Scientists fly in for maggot festThe University of Manchester is to play host to a major international conference… on maggots!
The Manchester Maggot Meeting will see delegates from across Europe, the United States, Japan and South America descend on the city to talk about their research on fruit-fly (Drosophila) larvae.
The three-day event has been organised by Dr Matthew Cobb, a lecturer in animal behaviour in the University's Faculty of Life Sciences whose interest lies in the maggots' sense of smell.
"Holding an international conference on fruit-fly maggots might seem like a strange idea but there are major scientific benefits to be had from studying these organisms," said Dr Cobb.
"Scientists have been studying fruit flies for 100 years and they have proven a very powerful tool in our current understanding of how genetics works.
"The first genes involved in biological clocks that help us know what time of day it is were discovered in fruit flies, as were the genes involved in the biological processes of learning and how organisms grow and develop from that initial single cell.
"The same basic genes that make a fly also make a human baby – the rules involved in this won researchers the Nobel Prize in 1995 – so there are huge practical applications here for understanding how humans work.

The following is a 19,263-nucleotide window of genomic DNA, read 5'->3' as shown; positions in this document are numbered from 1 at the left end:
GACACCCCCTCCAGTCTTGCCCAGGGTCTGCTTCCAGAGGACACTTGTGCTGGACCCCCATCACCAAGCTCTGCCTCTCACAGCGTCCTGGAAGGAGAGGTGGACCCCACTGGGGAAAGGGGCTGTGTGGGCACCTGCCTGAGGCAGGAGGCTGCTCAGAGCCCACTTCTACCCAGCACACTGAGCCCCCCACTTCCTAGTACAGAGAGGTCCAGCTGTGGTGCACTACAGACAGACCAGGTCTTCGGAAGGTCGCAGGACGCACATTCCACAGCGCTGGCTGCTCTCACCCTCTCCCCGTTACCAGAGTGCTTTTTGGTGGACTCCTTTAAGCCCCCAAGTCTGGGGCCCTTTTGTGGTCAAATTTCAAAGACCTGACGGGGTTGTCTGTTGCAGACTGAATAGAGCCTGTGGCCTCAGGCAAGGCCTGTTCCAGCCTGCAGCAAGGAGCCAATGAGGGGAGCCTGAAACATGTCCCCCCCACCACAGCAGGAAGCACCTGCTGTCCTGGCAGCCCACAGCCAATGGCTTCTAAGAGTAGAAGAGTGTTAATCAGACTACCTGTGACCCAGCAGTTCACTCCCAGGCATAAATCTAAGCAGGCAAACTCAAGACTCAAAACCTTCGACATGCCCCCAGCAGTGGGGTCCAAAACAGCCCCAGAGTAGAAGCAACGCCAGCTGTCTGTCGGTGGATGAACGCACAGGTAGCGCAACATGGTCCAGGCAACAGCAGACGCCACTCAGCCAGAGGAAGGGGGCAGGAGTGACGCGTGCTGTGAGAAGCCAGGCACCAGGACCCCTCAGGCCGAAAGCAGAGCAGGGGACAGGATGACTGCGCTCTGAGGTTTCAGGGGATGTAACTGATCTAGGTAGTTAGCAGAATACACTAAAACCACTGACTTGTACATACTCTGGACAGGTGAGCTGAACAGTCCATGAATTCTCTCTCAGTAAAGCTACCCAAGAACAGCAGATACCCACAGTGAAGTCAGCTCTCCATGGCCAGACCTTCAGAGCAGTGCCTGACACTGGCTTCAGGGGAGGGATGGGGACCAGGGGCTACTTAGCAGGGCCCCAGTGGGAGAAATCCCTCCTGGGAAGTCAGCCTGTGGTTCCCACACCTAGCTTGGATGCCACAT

"But flies are relatively complex organisms – they can fly, they have large intricate eyes; in scientific terms they are more complicated than a star.
For this reason, says Dr Cobb, behavioural biologists have over the last 10 years started looking at maggots.
"Where humans have tens of millions of nerves in their noses, the fly has 1,200 but the maggot has just 21. Yet the principles of how the maggot is able to smell an odour are the same as for us.
"People from the world's leading labs will be coming to the meeting to discuss how the nerves detect odours and how the maggot's brain processes and acts upon this information.
"The emphasis is on behaviour – how the nerves and genes interact to influence activity and how behaviour changes over time. The only drawback to studying maggots is that you don't have long as they turn into flies in three days."
The event, which runs from April 11 to 13, is expected to attract more than 70 leading maggot experts – twice the number that attended the first conference held in Germany two years ago.
Delegates will also consider how the maggot's nervous system develops and what happens to the nerves as it develops into a pupae. They will also hear from a Chilean researcher who studies the larvae in their natural environment.
"By understanding the natural pressures placed on the maggots, such as what predators they have and what climates they live in, we can gain a greater insight into reasons for their behaviour.
"Research in this field is all part of the overall approach to understanding life and Drosophila larvae are an excellent means of learning about the fundamental processes common to all living organisms."
Last reviewed: By John M. Grohol, Psy.D. on 21 Feb 2009
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